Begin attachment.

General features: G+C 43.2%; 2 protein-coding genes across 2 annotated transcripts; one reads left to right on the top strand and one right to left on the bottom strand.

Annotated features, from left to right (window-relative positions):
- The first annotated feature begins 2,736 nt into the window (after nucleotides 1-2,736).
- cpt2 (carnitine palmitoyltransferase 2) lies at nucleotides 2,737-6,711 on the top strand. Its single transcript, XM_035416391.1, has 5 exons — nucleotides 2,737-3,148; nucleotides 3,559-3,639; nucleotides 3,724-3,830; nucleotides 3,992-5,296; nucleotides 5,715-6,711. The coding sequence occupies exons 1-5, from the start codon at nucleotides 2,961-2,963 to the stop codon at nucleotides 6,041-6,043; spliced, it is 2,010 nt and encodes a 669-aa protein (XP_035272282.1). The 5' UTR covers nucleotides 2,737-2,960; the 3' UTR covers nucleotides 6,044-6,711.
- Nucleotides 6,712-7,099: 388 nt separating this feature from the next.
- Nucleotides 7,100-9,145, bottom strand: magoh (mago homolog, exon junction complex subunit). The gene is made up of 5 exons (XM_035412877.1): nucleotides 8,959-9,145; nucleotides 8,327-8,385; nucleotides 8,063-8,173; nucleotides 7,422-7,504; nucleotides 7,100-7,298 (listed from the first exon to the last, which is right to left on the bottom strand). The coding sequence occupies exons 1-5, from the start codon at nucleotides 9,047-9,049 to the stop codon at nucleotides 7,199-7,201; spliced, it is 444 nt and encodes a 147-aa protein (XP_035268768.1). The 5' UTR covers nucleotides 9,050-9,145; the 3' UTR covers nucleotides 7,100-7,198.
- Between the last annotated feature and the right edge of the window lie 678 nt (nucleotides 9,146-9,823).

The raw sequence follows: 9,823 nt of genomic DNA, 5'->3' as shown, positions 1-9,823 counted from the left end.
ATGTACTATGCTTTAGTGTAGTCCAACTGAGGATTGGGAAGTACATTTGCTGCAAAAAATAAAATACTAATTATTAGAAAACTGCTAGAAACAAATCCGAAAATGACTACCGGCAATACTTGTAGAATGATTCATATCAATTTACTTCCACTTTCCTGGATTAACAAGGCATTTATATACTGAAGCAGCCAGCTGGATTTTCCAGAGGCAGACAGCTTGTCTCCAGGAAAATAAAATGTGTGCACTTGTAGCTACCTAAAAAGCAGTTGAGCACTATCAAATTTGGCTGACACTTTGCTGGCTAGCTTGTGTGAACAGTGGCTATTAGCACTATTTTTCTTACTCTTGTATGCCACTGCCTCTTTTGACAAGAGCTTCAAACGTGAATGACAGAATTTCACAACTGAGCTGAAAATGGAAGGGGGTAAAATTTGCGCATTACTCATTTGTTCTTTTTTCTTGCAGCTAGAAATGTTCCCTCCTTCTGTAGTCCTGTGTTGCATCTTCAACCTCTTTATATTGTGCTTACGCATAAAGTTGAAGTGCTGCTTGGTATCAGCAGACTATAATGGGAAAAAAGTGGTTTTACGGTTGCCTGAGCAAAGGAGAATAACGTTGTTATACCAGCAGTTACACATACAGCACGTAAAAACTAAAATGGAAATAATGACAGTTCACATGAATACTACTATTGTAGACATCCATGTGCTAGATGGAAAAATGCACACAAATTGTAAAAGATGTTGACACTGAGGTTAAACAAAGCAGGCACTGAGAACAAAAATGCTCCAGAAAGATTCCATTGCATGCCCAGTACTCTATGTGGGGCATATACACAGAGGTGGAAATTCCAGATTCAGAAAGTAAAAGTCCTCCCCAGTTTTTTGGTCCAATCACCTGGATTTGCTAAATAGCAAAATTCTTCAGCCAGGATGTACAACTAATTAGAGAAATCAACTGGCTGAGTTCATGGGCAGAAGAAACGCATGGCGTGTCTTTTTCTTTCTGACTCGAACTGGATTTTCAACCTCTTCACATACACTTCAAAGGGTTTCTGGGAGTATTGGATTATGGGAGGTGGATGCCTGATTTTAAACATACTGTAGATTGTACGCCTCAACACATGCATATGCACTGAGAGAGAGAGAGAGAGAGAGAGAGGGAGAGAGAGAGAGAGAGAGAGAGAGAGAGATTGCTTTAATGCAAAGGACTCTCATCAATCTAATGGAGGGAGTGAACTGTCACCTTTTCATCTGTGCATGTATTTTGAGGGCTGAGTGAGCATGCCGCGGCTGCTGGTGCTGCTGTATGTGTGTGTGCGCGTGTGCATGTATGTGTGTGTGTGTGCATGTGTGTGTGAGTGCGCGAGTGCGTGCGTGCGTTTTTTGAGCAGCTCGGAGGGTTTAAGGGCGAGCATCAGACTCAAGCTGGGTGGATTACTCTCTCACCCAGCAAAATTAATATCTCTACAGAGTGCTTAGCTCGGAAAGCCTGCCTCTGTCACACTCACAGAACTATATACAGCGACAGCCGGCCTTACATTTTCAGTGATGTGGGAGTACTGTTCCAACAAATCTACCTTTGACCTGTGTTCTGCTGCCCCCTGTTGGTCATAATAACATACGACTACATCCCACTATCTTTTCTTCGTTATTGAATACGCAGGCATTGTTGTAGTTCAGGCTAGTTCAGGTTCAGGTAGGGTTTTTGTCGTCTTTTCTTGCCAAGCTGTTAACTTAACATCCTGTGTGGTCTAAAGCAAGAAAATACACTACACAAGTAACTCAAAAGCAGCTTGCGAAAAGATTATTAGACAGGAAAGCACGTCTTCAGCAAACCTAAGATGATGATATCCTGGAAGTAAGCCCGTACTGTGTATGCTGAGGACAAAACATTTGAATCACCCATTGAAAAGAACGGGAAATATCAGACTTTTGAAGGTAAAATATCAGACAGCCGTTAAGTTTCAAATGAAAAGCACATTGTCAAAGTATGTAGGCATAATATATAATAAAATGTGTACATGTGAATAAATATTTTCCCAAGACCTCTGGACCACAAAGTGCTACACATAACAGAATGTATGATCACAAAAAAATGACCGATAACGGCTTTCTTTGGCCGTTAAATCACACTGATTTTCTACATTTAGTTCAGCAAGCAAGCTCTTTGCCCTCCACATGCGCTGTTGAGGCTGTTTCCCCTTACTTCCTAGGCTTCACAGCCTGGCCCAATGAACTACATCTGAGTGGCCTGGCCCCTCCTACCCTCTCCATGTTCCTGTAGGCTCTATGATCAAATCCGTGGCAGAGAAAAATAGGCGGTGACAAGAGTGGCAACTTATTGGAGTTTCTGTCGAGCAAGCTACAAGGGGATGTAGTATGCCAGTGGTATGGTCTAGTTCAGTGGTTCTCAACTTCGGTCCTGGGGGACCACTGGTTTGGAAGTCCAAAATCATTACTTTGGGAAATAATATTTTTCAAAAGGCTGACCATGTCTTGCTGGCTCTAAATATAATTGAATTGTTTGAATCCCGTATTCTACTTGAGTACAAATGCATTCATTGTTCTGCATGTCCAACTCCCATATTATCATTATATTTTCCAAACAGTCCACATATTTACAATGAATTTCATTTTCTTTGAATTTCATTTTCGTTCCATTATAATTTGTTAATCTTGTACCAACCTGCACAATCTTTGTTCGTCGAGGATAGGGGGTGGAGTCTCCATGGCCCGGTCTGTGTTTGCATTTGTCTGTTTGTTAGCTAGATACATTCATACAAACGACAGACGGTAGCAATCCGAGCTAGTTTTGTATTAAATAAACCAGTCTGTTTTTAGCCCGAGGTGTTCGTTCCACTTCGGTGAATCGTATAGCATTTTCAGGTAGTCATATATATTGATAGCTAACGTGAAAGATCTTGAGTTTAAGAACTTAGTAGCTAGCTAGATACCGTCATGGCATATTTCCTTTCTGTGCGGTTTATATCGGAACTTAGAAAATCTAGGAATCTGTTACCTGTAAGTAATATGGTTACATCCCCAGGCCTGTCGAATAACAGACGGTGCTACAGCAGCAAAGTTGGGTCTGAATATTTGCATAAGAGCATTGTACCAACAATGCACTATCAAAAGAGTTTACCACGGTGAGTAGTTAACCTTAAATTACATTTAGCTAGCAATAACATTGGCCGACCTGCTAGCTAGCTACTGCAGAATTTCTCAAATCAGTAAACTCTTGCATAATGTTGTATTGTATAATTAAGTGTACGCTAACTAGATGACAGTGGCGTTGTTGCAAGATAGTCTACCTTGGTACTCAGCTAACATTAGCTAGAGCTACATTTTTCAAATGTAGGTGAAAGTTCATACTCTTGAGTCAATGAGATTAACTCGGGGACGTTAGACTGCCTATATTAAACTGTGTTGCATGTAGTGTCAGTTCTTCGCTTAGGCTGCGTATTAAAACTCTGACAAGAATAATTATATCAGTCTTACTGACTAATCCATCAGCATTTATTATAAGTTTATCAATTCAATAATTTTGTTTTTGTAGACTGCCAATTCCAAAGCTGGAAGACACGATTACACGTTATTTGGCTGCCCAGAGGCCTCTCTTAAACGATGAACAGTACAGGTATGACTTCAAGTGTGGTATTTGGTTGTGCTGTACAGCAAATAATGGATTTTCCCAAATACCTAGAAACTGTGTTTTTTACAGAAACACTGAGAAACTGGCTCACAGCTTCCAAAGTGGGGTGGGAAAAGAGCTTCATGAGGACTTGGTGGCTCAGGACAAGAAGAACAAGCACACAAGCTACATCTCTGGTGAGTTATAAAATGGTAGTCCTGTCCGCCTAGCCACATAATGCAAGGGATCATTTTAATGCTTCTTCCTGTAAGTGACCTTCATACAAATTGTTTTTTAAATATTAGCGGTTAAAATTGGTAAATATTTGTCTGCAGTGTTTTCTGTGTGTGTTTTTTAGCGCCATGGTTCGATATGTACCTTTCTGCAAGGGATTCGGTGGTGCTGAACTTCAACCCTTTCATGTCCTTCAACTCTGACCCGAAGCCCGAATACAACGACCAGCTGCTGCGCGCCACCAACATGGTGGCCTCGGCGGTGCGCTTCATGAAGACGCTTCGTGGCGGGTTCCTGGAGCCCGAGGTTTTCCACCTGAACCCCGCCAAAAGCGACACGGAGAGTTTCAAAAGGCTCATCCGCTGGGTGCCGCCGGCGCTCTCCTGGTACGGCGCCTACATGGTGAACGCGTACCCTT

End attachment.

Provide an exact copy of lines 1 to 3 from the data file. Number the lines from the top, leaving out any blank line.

General features: G+C 43.2%; 2 protein-coding genes across 2 annotated transcripts; one reads left to right on the top strand and one right to left on the bottom strand.

Annotated features, from left to right (window-relative positions):
- The first annotated feature begins 2,736 nt into the window (after nucleotides 1-2,736).